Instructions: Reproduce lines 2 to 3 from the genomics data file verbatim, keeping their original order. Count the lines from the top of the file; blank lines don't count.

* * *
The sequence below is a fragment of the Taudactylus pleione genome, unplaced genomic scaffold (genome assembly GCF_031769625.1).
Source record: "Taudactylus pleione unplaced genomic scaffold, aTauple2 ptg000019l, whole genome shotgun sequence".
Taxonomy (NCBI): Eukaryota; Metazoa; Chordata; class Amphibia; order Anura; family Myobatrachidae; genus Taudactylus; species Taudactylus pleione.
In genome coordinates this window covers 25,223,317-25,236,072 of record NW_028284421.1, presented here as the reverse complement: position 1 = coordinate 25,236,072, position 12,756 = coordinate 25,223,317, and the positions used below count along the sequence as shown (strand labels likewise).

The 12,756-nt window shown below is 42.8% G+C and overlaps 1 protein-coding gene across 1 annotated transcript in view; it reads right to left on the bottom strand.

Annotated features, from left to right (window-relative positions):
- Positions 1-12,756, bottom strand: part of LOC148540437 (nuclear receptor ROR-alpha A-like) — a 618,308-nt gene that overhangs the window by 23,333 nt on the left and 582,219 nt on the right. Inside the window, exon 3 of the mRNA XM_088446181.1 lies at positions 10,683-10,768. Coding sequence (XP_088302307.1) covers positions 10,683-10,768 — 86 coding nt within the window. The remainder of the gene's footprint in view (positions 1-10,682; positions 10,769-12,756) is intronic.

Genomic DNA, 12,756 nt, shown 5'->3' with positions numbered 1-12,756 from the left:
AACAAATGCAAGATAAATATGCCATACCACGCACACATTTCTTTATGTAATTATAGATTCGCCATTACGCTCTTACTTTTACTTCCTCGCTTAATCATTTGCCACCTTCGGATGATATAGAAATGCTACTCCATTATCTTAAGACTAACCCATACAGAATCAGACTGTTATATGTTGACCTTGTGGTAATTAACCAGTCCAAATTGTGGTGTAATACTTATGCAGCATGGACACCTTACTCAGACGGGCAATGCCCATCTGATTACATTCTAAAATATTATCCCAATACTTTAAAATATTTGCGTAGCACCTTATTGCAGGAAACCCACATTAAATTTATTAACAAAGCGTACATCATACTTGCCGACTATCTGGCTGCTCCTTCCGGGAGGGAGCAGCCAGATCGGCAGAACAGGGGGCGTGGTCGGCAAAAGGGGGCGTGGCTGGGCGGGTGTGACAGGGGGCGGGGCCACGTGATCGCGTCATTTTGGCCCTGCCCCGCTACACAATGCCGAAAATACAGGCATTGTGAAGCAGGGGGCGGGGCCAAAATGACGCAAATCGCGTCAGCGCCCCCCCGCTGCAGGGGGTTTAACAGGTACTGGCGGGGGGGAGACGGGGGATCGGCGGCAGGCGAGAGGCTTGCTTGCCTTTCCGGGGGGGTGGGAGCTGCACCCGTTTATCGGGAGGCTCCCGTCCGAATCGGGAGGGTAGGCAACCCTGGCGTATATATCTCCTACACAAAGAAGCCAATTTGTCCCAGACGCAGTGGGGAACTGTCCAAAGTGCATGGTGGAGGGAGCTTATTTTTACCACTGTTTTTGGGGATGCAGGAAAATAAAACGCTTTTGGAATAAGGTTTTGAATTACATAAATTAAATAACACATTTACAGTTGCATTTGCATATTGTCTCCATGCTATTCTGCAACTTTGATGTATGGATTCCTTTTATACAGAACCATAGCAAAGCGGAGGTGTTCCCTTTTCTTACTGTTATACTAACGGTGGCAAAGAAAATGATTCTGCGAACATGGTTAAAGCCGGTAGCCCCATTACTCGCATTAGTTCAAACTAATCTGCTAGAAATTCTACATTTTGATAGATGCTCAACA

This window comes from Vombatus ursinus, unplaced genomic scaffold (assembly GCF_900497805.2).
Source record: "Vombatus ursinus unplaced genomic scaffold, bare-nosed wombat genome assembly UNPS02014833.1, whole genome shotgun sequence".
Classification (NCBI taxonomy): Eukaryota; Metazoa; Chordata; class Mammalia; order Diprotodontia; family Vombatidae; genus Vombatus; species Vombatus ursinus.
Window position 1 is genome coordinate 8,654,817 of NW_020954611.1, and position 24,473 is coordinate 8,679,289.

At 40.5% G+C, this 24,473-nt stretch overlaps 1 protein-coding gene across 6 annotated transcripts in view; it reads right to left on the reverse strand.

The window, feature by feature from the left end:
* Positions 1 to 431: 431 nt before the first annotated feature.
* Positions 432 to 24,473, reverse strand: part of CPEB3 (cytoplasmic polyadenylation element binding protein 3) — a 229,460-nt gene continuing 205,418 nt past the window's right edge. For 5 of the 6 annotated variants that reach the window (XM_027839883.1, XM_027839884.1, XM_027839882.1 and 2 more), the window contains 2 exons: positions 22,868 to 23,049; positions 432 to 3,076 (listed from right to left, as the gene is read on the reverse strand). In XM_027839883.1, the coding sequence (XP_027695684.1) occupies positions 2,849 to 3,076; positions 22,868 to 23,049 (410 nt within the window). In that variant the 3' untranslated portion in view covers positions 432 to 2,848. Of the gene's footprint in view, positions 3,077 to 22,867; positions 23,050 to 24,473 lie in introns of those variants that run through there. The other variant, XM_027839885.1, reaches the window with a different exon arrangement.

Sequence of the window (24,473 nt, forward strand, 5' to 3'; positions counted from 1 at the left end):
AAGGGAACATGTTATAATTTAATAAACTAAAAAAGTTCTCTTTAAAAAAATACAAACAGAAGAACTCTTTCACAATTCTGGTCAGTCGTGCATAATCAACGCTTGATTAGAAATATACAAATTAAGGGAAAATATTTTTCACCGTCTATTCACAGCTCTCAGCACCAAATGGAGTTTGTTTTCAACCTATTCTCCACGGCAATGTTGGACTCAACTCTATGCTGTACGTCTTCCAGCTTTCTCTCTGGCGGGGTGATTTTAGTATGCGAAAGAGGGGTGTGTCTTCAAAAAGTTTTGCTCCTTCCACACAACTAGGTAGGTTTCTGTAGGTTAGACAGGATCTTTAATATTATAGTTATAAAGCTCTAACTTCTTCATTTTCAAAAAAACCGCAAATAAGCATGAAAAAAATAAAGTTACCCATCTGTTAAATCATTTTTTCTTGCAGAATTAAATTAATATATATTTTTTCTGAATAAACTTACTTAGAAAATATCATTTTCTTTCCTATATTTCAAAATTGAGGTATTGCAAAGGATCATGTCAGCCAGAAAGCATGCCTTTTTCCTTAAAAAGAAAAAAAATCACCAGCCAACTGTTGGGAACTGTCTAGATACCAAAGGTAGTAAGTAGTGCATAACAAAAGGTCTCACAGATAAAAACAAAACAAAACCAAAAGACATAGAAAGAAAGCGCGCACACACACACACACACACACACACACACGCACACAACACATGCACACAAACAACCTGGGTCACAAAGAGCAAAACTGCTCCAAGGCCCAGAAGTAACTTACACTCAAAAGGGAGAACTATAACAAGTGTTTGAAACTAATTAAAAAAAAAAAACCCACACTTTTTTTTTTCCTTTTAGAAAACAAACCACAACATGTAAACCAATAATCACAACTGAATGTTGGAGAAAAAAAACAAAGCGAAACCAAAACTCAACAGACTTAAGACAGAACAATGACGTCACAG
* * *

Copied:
Source record: "Taudactylus pleione unplaced genomic scaffold, aTauple2 ptg000019l, whole genome shotgun sequence".
Taxonomy (NCBI): Eukaryota; Metazoa; Chordata; class Amphibia; order Anura; family Myobatrachidae; genus Taudactylus; species Taudactylus pleione.